Read: Matthew 25:31-46 |
“God has no grandchildren. He only has children.” [Source: Unknown]
Thus, we as His children, cannot automatically transfer God’s salvation to others via parentage. Heaven is only for those who have personally accepted Christ. Eternal damnation in Hell is the fate of those who fail to do so. (John 3:16; I John 5:1; Exodus 32:33)
Jesus shared this parable of the Sheep and Goats just days before the Passover and the beginning of His persecution. In another part of Jerusalem, Satan was impishly fanning the flames of his bold scheme to kill Jesus using the religious leaders as his unwitting pawns. Meanwhile, standing on the Mount of Olives, Jesus still had the presence of mind to share this final prophetic parable in the midst of pending personal peril.
As He looked across eternity and upon those gathered before Him, He shared this parable to prepare us for what was to come. He explained the basis for which the righteous will be separated from the wicked after the tribulation by using the metaphor of sheep and goats.
Scholars debate the setting of this parable, but many place it at the beginning of the millennium after the rapture and the 7-year tribulation.
Less debated, is the reference to “All nations …” in verse 32. In general, the term “nations” can be very confusing. It might seem that it is saying that God would bring the nations of England, Canada, China, etc. to the throne for judgment. However, no one will be sent to Hell based on their national identity. In this context, “nations” – Greek: Ethnos – has the basic meaning of “Gentile” nation. Thus, this reference is to the non-Jewish people of earth. They are the audience of sheep and goats that the King of Kings is about to judge.
The figurative reference to sheep and goats helped the audience relate to his parable since Shepherds often herded both sheep and goats.
Shepherds would let the sheep and goats graze together, during the day. However, at night, the animals had to be separated. A pen that would hold sheep, wouldn’t hold goats because goats were more resourceful and would try to make a jailbreak.
Even though goats do have some admirable traits, the metaphor of the goat for those going to Hell seems to have stuck. In countless paintings and illustrations since then, Satan is often depicted with goat horns.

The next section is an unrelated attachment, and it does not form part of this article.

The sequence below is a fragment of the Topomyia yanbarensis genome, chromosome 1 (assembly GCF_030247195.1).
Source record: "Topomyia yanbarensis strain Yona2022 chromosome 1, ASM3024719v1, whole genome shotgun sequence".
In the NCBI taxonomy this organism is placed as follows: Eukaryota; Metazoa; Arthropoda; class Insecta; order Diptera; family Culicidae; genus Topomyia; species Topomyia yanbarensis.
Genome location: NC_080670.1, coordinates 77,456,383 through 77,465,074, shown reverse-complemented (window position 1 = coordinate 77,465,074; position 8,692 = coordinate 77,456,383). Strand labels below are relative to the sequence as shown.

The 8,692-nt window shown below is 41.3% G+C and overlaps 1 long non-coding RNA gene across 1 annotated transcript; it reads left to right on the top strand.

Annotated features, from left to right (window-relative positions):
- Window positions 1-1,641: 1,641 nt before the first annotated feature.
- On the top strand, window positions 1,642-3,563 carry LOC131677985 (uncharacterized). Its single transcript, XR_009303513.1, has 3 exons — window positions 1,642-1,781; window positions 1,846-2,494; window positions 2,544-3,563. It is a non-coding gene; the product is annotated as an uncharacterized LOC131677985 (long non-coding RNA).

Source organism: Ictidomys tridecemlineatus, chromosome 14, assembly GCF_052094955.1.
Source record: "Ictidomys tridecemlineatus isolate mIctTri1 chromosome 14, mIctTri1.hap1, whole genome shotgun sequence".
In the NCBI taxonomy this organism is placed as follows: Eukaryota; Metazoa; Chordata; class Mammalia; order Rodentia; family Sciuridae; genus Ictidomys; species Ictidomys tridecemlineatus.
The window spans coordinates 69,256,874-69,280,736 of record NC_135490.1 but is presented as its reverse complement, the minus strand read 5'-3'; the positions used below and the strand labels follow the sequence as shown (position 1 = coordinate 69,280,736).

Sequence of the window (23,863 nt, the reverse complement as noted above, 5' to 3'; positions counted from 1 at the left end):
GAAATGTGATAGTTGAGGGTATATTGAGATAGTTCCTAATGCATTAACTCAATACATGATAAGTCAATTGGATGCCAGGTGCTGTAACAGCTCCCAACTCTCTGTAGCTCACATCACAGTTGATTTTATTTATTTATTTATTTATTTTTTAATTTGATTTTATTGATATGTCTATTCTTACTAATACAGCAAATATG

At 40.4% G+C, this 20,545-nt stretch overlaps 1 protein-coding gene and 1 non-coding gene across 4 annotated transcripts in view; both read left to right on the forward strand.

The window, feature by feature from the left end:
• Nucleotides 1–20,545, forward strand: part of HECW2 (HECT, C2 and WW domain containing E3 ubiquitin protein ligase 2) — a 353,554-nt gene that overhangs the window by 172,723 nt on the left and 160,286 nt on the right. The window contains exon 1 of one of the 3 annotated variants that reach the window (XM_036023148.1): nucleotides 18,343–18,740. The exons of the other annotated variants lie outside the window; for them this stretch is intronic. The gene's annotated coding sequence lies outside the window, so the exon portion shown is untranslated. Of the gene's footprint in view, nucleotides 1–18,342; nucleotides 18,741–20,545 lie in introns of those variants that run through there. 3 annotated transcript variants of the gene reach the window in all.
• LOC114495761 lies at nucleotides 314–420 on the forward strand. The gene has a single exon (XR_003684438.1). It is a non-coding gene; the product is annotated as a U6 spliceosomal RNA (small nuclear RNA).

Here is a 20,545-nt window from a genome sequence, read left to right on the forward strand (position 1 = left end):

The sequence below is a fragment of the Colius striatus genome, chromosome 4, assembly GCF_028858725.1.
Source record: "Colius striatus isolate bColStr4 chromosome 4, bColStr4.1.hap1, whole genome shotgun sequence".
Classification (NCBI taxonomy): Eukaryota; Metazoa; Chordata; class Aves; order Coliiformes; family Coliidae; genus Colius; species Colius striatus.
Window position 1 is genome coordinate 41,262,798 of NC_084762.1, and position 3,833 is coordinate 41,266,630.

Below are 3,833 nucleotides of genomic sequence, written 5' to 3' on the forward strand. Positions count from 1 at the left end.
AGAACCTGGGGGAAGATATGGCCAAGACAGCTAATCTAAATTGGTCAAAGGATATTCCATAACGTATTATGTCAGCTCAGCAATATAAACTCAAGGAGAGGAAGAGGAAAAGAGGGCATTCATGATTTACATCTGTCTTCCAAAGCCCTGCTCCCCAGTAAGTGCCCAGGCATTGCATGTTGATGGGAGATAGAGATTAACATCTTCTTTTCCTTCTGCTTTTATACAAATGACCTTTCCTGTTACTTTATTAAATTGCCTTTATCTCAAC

To make His point in this parable, Jesus did not use obviously contrasting metaphors such as sheep and wolves. This would lead to a more obvious interpretation of those who believe and those who oppose. Instead, He uses sheep and goats who are part of the same flock any shepherd would want to keep.
In this light, both “appear” to belong to God. But, just as in His parable of Tares and Wheat, Jesus is able to separate the hypocrites from the sincere. The saints from the saint-like. The righteous from the right-looking. The true believers will be ushered into the kingdom and the “others” into eternal punishment (Matt. 25:46).
Jesus said the greatest commandment is to love God with all of our hearts, soul and mind. The second is to love our neighbors as ourselves. [Matthew 22:38]. In this parable of Sheep and Goats, He appears to use this commandment as His scale for how He judges the “nations”.
The sheep, true followers of Christ, will treat others with kindness, serving them as if they were serving Christ Himself. Good works will be a by-product of their faith in God.
The unregenerate “goats” can indeed perform acts of kindness and charity. However, their hearts are not right with God, and their actions are not for the right purpose – to honor and worship God.
So, for the next few weeks as God leads we’ll look at: Is your Service to God more “Sheep-like” or “Goat-like”?
1. Discover –
A. This week, while praying and studying over this scripture I was at a stoplight when a man walked by with a sign “Need money for food and clothes”. I diverted my eyes. Just as he passed by, the Holy Spirit convicted me by replaying this text from Matthew. Needless to say, I was miserable because he was too far away to get his attention. How do you handle lost opportunities to serve God? Does it cause you any pain or regret?
B. If you do not give to beggars on the side of the road, does that mean that you are “goat-like” or just being a prudent Christian?
2. Develop –
A. How do you know “when” to love your neighbor as yourself and when to keep on walking because you “can’t save everybody”?
B. Are you a child of God? What circumstances led you to accept Christ in your heart? Since then, have you led anyone else to Christ to become a child of God as well?
3. Demonstrate –
A. Does your walk with God clearly demonstrate someone living out the greatest commandment?